Protecting young people online is an important goal, and 2023 has seen a flurry of legislation aimed at increasing safety and privacy standards for minors online. Some legislation is thoughtful, like the recently-passed CAMRA Act that funds research into the impacts of tech on childhood development, both “positive and negative.” Other bills would have negative consequences for privacy and for the ability of minors to access important resources, like Age Appropriate Design Code (AADC) legislation, which would effectively force online platforms to ID users and age-gate content.

Then there’s Utah’s parental control legislation, which goes the extra detrimental mile by not only endangering user privacy, but posing a harmful threat to young people.

This year, the Utah legislature introduced, passed, and signed into law new legislation that would prevent anyone under the age of 18 from accessing a social media account without parental consent. Additionally, Utah’s bill requires that parents have full access to read all messages and posts on their child’s social media account.

While AADC and other digital children’s bills pose privacy risks by requiring online platforms to treat minors differently, effectively forcing age verification for all users, Utah’s bill is explicit. S.B. 152 requires online platforms to verify the age of all users, collecting sensitive personal information.

Utah’s legislation also threatens additional harms. Consider for a moment that not all teenagers live in a household with supportive parents. There are more 10,000 substantiated cases of child abuse reported in Utah each year. For those children and teens, online resources and connections can be an important source of information and support. 

Last month, news broke about a pair of Utah teens who were court ordered to return to their abusive father. Barricading themselves in their room, the teens used TikTok to mobilize supporters in their defense.

Teens from marginalized communities, including LGBTQ+ teens, could suffer some of the worst harms. Research from the Trevor Project finds that fewer than 1 in 3 transgender and nonbinary youth find their home to be gender-affirming. For support, studies show that queer young adults turn to the Internet to explore their sexual identity, connect with peers, and find their community online. For many LGBTQ+ people, the Internet is a critical part of their journey.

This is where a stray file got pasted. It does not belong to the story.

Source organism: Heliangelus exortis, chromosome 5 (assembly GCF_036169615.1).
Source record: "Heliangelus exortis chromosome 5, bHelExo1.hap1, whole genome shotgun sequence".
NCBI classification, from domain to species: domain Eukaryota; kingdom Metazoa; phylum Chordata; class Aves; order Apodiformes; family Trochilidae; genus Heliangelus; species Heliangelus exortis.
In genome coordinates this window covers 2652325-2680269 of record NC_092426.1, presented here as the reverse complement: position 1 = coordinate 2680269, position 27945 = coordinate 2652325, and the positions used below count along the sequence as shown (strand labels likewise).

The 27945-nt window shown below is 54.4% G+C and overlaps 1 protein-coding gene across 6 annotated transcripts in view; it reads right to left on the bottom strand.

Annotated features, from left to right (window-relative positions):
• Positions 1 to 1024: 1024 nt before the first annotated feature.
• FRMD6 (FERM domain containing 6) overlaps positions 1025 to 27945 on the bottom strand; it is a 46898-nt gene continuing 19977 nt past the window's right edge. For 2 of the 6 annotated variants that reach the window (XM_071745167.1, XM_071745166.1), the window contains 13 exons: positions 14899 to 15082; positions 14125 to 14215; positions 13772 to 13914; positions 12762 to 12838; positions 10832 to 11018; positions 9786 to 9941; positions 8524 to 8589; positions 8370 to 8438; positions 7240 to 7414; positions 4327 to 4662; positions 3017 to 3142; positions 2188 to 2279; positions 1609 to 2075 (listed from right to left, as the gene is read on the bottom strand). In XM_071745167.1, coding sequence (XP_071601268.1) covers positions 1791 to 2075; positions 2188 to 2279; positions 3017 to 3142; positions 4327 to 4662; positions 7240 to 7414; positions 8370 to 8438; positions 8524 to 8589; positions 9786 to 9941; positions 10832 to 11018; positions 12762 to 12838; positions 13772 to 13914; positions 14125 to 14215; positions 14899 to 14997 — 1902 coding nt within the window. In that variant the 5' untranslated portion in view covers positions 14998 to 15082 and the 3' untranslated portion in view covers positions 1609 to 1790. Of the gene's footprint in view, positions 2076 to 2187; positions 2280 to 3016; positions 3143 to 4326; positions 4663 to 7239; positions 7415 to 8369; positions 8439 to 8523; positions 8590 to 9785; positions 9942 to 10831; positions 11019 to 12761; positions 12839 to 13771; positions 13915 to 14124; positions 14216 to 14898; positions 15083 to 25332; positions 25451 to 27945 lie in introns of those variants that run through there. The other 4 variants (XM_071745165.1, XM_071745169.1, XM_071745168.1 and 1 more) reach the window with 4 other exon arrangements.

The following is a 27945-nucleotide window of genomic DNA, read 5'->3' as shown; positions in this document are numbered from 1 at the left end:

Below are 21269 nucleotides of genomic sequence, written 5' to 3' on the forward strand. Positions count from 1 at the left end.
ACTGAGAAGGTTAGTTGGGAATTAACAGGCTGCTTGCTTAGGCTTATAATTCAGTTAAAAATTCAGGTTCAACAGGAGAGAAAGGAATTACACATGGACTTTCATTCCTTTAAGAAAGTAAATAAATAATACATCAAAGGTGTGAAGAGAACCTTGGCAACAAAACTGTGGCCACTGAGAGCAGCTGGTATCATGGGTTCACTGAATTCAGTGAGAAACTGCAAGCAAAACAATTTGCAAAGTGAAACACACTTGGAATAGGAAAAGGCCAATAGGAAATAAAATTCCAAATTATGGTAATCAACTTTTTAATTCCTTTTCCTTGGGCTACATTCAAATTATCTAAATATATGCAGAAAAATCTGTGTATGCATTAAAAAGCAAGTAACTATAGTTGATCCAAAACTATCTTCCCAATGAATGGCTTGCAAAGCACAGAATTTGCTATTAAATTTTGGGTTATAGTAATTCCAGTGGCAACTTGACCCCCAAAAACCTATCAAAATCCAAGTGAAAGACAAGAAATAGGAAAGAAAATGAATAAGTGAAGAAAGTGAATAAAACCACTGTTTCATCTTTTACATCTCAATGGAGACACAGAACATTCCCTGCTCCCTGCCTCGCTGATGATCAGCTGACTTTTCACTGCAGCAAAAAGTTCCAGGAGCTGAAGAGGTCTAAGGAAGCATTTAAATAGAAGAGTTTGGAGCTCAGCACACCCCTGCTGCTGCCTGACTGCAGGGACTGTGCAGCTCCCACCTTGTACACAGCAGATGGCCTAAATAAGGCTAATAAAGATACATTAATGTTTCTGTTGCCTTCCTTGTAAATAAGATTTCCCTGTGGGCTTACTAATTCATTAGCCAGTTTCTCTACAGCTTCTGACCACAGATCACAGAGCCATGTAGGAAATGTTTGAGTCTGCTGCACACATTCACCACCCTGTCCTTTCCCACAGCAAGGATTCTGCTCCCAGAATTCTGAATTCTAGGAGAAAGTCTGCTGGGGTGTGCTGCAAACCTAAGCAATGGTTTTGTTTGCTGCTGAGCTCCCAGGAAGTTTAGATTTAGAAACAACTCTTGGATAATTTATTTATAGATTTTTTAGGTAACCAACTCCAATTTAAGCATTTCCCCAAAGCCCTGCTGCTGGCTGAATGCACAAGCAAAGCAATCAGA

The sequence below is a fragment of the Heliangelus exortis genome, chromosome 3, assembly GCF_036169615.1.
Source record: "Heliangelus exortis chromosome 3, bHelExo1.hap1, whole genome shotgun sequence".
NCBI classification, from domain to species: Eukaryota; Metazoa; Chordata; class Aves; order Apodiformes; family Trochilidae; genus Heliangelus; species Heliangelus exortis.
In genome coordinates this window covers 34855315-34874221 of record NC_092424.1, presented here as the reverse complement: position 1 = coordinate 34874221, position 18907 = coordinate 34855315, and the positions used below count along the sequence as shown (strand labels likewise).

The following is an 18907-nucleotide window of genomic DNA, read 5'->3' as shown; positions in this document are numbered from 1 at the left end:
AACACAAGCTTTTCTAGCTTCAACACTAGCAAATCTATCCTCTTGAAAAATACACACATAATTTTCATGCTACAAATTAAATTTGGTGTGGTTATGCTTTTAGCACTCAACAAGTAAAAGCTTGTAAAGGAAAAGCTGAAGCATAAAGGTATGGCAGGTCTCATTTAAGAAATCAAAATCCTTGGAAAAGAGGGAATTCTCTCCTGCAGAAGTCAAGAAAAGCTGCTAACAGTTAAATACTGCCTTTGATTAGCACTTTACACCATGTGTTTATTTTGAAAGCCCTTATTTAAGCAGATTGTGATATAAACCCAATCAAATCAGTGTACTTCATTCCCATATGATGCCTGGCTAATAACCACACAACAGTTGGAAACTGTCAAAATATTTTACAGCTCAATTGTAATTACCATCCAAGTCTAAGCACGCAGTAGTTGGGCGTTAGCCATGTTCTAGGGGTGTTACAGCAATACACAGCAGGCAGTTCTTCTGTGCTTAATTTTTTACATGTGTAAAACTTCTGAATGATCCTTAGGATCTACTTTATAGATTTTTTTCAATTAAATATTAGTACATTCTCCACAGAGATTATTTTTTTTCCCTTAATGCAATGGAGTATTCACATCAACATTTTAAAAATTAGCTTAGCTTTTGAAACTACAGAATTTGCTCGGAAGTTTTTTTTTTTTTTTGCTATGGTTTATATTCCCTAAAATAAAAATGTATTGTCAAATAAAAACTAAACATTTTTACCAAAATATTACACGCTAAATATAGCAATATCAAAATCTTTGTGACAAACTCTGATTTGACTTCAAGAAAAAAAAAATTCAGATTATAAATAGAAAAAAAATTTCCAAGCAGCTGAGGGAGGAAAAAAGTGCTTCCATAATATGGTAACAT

For its negative impact on digital privacy and for its isolating impact on young adults and teens, Utah’s parental control bill has truly earned this year’s Worst for Children Tech 404 Award.

Runners Up

We would be remiss not to mention Sen. Josh Hawley’s extraordinarily ill-conceived ban on teen use of social media, and similar statewide legislation proposed in Texas and  Iowa. These bills would impact all young adults, not just those with unsupportive parents, by eliminating teen access to online resources that help them learn about their world, strengthen their social connections, and forge deeper ties to their communities. While complete bans like those proposed by Sen. Hawley and Texas legislators threaten even more harm than Utah’s parental control legislation, they are relegated to runner up status because they are unlikely to pass or receive serious consideration. Bill sponsors are amending Iowa’s proposed ban which now more closely resembles parental control legislation similar to Utah’s S.B. 152.